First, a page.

Throughout my college career, I attended 7 conventions in TN, TX, and OH. Going in November was a nice break from classes (and marching band) to get rejuvenated and excited about percussion that lasted for the rest of the school year. Although I experienced new things year after year, I felt that PASIC became cyclical. The same artists, ensembles, topics seemed to come back frequently. This gave me the chance to branch out and experience other areas of percussion that I was not familiar with such as world percussion and music technology. There is something for everyone, from the beginner, the student still in school, and the professional.

Now as a college music teacher, I spend most of my time at PASIC trying to find new literature to play or program for my students. My favorite/must-go sessions are the International Percussion Ensemble Competition showcase concerts. These concerts give me the chance to hear great literature but also see what levels of performance are being produced by the top ensembles. The artistry in their music-making inspires me to get my students to that level of performance.

Lately, my PASIC experience has changed from not only enjoying the convention as an attendee but serving the Percussive Arts Society in various ways. The last few years PASIC has been filled with committee meetings, performances, rehearsals, and presentations. At last year’s PASIC I presented my first clinic session, played lead pan in a mass steel band, attended the Education Committee and Chapter Presidents meetings, and helped organize and run the Rudiment Training Session. (The training sessions are located outside the expo hall. Stop on by to test your rudimental knowledge and become certified in the 40 PAS rudiments. You also get a pack of rudiment playing cards, something that every percussionist should have for Game Night.)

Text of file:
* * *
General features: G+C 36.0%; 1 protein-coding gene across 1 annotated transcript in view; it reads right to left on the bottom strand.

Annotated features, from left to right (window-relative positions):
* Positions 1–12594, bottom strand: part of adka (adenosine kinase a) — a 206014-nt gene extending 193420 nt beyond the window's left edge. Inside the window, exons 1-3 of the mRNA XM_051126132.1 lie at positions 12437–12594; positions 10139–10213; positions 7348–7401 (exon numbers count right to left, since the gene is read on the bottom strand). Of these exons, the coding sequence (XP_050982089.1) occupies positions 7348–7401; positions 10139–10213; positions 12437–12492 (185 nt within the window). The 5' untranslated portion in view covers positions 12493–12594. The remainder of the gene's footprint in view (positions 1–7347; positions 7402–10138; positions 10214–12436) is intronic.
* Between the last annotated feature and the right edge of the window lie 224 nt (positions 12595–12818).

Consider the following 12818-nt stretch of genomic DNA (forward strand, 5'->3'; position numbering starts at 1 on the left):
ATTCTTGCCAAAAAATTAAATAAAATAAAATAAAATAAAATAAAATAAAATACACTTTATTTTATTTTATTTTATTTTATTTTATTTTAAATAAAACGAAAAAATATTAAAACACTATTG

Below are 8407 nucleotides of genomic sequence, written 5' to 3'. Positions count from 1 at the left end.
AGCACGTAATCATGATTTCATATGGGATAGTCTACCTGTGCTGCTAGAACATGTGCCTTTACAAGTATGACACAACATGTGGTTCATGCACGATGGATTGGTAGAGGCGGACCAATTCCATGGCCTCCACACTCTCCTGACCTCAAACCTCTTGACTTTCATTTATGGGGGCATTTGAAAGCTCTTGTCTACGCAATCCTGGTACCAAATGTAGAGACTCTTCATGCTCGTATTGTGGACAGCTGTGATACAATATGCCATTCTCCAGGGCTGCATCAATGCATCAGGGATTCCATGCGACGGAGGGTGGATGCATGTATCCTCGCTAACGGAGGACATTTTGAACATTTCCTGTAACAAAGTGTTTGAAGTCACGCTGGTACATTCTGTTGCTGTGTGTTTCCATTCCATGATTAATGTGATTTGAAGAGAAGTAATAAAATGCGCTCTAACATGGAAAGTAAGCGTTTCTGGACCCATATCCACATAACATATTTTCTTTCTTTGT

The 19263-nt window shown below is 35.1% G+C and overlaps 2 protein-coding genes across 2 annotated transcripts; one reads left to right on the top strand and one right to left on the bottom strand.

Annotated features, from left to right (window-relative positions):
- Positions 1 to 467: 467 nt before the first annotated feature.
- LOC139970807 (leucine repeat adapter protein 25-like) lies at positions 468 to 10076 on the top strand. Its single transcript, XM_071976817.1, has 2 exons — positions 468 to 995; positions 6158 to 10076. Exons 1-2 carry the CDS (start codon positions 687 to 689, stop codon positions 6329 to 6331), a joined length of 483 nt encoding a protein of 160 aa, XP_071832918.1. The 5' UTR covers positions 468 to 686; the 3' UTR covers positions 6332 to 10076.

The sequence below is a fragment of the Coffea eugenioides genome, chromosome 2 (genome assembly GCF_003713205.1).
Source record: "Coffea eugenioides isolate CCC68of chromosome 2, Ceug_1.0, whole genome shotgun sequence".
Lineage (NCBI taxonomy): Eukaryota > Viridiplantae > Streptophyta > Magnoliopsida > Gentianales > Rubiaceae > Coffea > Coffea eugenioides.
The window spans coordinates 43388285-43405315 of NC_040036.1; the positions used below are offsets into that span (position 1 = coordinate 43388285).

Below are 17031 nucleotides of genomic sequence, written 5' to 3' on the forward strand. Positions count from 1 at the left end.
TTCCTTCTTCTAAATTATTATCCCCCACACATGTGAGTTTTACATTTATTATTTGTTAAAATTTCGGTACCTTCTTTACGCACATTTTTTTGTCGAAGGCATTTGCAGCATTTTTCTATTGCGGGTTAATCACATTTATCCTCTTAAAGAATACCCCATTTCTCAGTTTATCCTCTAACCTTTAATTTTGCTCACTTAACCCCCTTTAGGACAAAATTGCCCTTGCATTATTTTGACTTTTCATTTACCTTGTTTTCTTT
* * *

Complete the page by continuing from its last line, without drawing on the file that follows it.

My favorite thing to do before PASIC is to get the master schedule and program booklet and make a plan of attack of the sessions I want to attend (A copy of the master grid schedule can be found here). Also, the September issue of Percussive Notes is dedicated as a PASIC Preview. You can read up on the artists and sessions before arriving in Indy. If paper copies are not your style, PASIC has an app that lets you do away with the program book and paper grid. This year the app is called Attendify. But do remember to bring a phone charger or a battery backup to make sure your phone doesn’t die while you record Nate Smith’s drum set clinic.